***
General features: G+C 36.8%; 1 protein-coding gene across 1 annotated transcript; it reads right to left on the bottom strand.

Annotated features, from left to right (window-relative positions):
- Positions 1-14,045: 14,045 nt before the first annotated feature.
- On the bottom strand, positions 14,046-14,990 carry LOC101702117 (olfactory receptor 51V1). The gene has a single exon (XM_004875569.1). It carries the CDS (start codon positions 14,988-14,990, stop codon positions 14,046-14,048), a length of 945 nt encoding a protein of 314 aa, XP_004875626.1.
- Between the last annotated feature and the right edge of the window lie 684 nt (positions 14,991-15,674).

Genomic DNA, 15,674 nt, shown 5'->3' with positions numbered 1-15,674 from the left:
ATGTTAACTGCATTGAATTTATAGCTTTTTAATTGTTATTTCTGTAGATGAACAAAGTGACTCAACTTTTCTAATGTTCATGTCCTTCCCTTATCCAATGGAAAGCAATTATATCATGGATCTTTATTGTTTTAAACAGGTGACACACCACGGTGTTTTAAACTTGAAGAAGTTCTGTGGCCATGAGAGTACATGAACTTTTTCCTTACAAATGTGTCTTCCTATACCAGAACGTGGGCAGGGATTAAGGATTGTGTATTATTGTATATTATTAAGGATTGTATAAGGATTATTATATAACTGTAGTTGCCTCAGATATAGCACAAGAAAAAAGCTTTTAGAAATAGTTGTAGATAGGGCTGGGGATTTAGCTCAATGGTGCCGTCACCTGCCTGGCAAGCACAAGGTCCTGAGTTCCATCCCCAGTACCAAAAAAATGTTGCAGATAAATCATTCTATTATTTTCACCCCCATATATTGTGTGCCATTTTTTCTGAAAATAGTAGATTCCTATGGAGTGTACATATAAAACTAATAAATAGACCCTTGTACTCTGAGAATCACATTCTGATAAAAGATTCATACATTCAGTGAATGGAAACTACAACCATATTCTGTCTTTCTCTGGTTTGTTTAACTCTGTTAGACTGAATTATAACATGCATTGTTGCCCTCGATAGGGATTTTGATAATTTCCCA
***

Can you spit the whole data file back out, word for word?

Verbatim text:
General features: G+C 36.8%; 1 protein-coding gene across 1 annotated transcript; it reads right to left on the bottom strand.

Annotated features, from left to right (window-relative positions):
- Positions 1-14,045: 14,045 nt before the first annotated feature.
- On the bottom strand, positions 14,046-14,990 carry LOC101702117 (olfactory receptor 51V1). The gene has a single exon (XM_004875569.1). It carries the CDS (start codon positions 14,988-14,990, stop codon positions 14,046-14,048), a length of 945 nt encoding a protein of 314 aa, XP_004875626.1.
- Between the last annotated feature and the right edge of the window lie 684 nt (positions 14,991-15,674).

Genomic DNA, 15,674 nt, shown 5'->3' with positions numbered 1-15,674 from the left:
ATGTTAACTGCATTGAATTTATAGCTTTTTAATTGTTATTTCTGTAGATGAACAAAGTGACTCAACTTTTCTAATGTTCATGTCCTTCCCTTATCCAATGGAAAGCAATTATATCATGGATCTTTATTGTTTTAAACAGGTGACACACCACGGTGTTTTAAACTTGAAGAAGTTCTGTGGCCATGAGAGTACATGAACTTTTTCCTTACAAATGTGTCTTCCTATACCAGAACGTGGGCAGGGATTAAGGATTGTGTATTATTGTATATTATTAAGGATTGTATAAGGATTATTATATAACTGTAGTTGCCTCAGATATAGCACAAGAAAAAAGCTTTTAGAAATAGTTGTAGATAGGGCTGGGGATTTAGCTCAATGGTGCCGTCACCTGCCTGGCAAGCACAAGGTCCTGAGTTCCATCCCCAGTACCAAAAAAATGTTGCAGATAAATCATTCTATTATTTTCACCCCCATATATTGTGTGCCATTTTTTCTGAAAATAGTAGATTCCTATGGAGTGTACATATAAAACTAATAAATAGACCCTTGTACTCTGAGAATCACATTCTGATAAAAGATTCATACATTCAGTGAATGGAAACTACAACCATATTCTGTCTTTCTCTGGTTTGTTTAACTCTGTTAGACTGAATTATAACATGCATTGTTGCCCTCGATAGGGATTTTGATAATTTCCCA